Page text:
5 medical conditions that can lead to depression

By  ,  Onlymyhealth editorial team
Sep 16, 2017
Quick Bites

  • Chronic medical conditions often lead to depression.
  • More severe the symptoms of the condition, higher the risk of depression.
  • Depression may usually be overlooked because of the medical condition.

Illnesses and medical conditions take a toll on almost everything including the daily routine and the way the person thinks or feels. Chronic medical conditions often cause a certain amount of sadness and disappointment that may even lead to depression, which is one of the most common complications of chronic conditions, affecting more than 30% of the people diagnosed with such conditions. The risk of developing depression is otherwise only around 10-25% for women and 5-12% for men.

Any illness or disease can cause depression, however the risk of depression increases with severity of the medical condition and the level of threats it poses to the life of the person. Depression is often triggered if the illness causes pain, fatigue, or affects one's social life. The onset of depression can further worsen one's life and make the person enter a phase of social isolation. Following are five most common health conditions with the highest risk of triggering depression.

Heart attack

Heart attack is a severe medical emergency in which the blood supply to the heart is suddenly blocked. The lack of blood supply to the heart can seriously damage the heart muscle. It affects the person to a large extent, both physically and emotionally and poses a higher risk for life; around 40-65% people who get a heart attack also experience depression.

Parkinson's Disease

Parkinson's disease is a progressive disorder of the nervous system that affects the movement of a person usually causing tremors in just one hand, stiffness or slowing of movement. The medical condition affects one's daily routine as well as social life. Around 40% people with the medical condition also experience depression.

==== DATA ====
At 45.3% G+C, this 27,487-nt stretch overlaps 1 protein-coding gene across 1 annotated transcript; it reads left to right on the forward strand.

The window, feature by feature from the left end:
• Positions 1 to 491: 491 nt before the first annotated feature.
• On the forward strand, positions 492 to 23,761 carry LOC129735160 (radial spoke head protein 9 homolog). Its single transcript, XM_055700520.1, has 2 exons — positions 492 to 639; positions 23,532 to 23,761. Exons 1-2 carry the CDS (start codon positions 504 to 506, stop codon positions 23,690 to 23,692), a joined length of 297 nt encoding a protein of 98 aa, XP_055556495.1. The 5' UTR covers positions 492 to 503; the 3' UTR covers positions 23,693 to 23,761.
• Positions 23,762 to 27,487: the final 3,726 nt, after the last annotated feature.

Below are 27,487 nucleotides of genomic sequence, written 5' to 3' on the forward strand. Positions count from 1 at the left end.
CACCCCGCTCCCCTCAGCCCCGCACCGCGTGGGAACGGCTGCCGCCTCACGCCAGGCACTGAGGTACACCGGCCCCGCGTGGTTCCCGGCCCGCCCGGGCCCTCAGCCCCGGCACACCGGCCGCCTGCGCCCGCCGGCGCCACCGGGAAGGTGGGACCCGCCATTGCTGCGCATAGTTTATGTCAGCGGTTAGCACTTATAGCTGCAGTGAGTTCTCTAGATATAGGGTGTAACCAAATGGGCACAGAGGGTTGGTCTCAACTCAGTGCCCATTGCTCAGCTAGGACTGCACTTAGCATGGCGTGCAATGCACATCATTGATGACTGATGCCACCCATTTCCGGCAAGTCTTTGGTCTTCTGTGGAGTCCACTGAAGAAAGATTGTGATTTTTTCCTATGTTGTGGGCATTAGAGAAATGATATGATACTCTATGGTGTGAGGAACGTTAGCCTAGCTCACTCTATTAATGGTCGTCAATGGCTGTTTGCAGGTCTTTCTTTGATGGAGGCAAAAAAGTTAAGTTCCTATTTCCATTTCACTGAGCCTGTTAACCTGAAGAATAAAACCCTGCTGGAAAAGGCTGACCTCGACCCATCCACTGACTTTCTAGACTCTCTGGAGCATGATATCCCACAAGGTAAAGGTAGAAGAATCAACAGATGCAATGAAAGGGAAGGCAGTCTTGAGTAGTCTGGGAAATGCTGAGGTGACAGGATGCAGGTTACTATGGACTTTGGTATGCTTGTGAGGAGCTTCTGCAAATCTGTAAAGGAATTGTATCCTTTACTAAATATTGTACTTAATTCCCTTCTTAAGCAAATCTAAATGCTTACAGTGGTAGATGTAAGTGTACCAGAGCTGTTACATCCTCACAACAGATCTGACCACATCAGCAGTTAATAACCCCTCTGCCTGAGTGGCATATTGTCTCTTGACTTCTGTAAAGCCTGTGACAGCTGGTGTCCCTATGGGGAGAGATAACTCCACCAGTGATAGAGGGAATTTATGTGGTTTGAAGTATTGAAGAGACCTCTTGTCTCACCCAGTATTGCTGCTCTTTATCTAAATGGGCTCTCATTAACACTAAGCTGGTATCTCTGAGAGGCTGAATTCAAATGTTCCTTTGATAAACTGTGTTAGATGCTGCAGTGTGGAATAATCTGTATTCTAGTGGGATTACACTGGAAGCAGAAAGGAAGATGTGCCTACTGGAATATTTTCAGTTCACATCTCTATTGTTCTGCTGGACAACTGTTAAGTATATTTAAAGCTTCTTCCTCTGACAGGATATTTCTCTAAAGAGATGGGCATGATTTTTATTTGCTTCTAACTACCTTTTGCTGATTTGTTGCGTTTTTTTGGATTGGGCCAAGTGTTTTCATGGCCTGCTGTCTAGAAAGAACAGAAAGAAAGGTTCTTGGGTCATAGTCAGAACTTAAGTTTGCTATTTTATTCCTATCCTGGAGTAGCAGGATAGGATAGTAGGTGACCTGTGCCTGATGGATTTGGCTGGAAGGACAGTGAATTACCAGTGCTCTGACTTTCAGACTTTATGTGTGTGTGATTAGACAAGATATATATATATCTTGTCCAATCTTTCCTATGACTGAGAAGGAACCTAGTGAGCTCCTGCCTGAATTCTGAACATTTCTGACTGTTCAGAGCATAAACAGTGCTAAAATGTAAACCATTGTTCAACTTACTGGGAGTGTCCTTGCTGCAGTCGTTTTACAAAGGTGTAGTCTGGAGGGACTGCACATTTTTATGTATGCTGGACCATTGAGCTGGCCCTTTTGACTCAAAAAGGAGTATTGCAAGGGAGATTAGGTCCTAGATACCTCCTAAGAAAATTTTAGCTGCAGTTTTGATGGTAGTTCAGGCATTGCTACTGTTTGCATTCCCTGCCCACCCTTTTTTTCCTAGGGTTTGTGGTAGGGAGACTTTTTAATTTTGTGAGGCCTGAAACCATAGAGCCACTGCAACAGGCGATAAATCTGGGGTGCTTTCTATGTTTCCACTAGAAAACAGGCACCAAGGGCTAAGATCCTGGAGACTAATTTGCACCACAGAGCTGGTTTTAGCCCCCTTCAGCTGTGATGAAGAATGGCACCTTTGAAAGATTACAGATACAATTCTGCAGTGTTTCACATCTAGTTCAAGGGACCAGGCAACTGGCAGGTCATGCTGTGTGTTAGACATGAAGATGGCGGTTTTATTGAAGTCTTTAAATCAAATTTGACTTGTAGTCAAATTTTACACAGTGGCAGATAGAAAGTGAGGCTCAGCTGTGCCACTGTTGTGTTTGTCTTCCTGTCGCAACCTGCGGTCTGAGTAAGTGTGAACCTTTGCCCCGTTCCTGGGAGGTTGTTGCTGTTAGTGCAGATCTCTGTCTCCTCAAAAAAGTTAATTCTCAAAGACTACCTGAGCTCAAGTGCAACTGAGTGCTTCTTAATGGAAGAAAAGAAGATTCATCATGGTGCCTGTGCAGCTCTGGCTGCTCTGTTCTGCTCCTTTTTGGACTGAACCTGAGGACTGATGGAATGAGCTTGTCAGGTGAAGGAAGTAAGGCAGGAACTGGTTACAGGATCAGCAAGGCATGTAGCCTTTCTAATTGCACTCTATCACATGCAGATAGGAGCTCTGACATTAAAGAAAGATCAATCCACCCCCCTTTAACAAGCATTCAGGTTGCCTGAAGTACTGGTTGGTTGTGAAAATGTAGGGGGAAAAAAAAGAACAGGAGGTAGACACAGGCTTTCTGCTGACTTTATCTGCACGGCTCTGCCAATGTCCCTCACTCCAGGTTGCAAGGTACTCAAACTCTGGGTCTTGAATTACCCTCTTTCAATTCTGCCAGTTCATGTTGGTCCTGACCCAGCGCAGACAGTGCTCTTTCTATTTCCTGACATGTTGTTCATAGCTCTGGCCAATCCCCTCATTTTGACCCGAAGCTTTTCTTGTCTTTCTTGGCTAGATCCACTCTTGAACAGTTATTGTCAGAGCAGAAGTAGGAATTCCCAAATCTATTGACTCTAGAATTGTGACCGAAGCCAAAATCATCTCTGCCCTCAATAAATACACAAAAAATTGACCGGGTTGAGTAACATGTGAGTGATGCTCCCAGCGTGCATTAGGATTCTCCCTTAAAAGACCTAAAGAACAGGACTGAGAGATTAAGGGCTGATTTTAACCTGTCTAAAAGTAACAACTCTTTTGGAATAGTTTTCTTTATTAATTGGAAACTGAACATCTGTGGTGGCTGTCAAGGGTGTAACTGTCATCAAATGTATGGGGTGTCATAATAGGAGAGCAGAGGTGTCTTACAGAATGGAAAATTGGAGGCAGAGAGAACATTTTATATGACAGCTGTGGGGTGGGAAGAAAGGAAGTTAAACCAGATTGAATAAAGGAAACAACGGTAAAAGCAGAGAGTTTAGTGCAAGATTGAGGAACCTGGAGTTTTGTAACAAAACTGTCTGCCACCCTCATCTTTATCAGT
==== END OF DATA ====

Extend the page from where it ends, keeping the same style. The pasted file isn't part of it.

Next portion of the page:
Multiple sclerosis

Multiple sclerosis is a disease of the central nervous system that disrupts the flow of information within the brain, and between the brain and body. Often disrupting the movement, this medical condition causes depression in around 40% of cases.


Cancer is a medical condition in which cells in a specific part of the body grow and reproduce uncontrollably, evading and destroying the surrounding healthy tissues and organs. Around 25% people with any type of cancer also experience depression.


Diabetes is a lifelong condition that causes a person's blood sugar levels to become too high. There are two main types of diabetes: type 1 and type 2 diabetes. Around 25% people with diabetes experience depression

What to do?

People often ignore the symptoms of depression, assuming that feeling depressed is normal for someone struggling with such a medical condition. It is very important to treat depression along with the medical condition causing it. If the depressive symptoms are related to the physical illness or are side-effects of medicine, treatment may just need to be adjusted or changed. Depression can also be treated on its own if it's not causing any other medical condition. More than 80% of people with depression can be treated successfully with medicine, psychotherapy or a combination of both.

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